How do we renounce? How do we work with this tendency to block and to freeze and to refuse to take another step toward the unknown? If our edge is like a huge stone wall with a door in it, how do we learn to open the door and step through it again and again, so that life becomes a process of growing up, becoming more and more fearless and flexible, more and more able to play like a raven in the wind?
Related: The Three Things We Fear Most
The animals and the plants here on Cape Breton are hardy and fearless and playful and joyful. The wilder the weather is, the more the ravens love it. They have the time of their lives in the winter, when the wind gets much stronger and there’s lots of ice and snow. They challenge the wind. They get up on the tops of the trees and hold on with their claws and then they grab on with their beaks as well. At some point they just let go into the wind and let it blow them away. Then they play on it, float in it. After a while, they’ll go back to the tree and start over. It’s a game. Once I saw them in an incredible hurricane-velocity wind, grabbing each other’s feet and dropping and then letting go and flying out. It was like a circus act. They have had to develop a zest for challenge and for life. As you can see, it adds up to tremendous beauty and inspiration. The same goes for us.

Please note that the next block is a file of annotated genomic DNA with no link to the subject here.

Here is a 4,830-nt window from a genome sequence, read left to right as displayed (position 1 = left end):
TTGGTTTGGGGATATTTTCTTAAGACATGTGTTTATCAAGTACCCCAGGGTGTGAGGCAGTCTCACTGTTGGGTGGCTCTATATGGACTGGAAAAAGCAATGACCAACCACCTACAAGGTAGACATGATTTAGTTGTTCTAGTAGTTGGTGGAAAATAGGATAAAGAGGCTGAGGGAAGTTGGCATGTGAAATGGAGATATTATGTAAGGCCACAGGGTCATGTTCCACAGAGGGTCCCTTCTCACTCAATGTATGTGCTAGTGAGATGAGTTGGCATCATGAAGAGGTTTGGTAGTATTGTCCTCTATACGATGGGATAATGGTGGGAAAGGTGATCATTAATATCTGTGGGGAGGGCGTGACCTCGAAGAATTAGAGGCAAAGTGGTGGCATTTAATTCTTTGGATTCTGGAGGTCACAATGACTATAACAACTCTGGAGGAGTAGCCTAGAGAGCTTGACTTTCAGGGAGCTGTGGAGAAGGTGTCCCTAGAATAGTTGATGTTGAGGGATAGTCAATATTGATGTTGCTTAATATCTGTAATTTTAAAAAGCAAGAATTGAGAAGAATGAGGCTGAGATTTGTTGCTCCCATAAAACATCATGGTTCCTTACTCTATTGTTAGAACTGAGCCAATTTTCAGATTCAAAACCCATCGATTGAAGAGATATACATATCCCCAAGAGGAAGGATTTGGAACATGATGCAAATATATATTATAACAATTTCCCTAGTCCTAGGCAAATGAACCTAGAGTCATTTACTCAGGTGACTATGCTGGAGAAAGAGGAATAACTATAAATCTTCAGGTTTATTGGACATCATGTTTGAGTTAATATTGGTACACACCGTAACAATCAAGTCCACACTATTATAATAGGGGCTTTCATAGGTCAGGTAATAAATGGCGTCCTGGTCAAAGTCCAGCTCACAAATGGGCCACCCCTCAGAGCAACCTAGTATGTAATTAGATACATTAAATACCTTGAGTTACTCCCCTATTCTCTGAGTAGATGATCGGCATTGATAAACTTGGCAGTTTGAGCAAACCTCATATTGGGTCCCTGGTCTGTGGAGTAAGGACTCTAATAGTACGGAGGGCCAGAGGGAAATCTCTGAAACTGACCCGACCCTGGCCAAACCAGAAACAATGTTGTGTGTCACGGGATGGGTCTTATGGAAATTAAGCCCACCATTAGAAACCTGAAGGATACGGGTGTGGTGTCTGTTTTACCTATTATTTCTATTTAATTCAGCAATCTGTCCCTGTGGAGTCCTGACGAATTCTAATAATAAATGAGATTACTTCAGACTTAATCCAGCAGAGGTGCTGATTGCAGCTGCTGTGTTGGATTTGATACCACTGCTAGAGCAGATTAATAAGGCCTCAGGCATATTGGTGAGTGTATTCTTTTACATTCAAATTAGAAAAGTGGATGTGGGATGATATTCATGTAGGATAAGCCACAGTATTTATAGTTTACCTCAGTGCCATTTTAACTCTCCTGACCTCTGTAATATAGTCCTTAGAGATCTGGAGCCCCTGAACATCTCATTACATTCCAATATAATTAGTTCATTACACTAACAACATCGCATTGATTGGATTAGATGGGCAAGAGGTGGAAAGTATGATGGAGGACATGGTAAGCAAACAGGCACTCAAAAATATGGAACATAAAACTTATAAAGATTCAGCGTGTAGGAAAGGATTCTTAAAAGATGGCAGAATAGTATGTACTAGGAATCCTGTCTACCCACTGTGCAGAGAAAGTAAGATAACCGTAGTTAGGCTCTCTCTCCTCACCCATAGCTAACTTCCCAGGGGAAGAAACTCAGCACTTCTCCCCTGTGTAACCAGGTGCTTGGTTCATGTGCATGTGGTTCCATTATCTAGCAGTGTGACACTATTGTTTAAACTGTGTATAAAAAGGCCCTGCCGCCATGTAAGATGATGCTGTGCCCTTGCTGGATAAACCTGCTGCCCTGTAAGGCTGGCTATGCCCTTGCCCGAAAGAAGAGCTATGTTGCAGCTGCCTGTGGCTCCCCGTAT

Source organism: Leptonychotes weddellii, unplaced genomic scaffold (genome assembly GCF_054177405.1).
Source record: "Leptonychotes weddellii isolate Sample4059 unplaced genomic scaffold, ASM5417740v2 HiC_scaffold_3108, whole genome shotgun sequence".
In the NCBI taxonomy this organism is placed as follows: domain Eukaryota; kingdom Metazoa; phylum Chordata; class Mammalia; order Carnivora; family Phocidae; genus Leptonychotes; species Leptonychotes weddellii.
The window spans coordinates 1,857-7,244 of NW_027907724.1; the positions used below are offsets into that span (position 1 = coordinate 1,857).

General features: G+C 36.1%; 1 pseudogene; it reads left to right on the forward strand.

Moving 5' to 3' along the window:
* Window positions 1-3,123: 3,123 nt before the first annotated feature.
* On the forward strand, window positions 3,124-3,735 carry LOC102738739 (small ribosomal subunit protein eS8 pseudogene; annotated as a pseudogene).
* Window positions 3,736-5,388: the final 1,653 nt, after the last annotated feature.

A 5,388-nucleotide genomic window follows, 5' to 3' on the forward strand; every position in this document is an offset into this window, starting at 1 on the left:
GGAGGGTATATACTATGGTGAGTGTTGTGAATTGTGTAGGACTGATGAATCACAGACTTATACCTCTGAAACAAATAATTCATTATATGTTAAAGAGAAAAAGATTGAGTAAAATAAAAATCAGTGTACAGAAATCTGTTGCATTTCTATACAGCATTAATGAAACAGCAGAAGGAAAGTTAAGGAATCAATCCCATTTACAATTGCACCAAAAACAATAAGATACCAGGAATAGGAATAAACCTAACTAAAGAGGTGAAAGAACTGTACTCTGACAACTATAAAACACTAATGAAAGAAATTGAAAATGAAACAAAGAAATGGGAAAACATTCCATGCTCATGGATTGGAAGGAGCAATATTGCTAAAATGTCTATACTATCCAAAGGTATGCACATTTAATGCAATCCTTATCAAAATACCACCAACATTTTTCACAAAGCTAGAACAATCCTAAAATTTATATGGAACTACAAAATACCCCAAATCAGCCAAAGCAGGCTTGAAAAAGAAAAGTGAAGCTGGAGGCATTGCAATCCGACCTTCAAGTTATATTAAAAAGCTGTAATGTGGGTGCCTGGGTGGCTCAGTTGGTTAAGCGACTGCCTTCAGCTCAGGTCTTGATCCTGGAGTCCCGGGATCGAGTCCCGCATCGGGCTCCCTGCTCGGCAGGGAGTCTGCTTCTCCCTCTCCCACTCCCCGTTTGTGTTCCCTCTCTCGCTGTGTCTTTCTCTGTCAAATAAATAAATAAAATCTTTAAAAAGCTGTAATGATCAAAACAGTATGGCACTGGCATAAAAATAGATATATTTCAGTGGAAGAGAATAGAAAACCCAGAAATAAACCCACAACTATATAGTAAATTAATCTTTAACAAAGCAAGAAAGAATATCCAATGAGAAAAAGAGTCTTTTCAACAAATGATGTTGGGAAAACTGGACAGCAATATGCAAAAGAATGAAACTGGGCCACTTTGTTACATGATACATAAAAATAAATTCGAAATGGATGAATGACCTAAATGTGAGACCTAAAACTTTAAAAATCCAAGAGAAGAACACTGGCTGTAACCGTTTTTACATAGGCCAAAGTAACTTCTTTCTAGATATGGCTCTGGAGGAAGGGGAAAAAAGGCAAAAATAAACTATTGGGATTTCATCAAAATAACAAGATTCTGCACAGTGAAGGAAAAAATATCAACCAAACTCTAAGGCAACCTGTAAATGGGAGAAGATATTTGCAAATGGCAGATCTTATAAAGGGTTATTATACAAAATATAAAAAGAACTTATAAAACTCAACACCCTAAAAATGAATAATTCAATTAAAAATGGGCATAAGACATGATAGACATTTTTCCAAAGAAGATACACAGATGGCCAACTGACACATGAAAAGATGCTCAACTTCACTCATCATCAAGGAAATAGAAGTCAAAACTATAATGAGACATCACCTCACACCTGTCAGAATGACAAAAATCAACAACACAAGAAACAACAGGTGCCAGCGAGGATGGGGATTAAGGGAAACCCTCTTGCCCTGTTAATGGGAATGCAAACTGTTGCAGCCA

Whenever you realize you have met your edge, rather than think, “I have made a mistake,” you can acknowledge the present moment and its teaching. You can hear the message, which is simply that you’re saying, “No.” The instruction is to soften, to connect with your heart and engender a basic attitude of generosity and compassion toward yourself.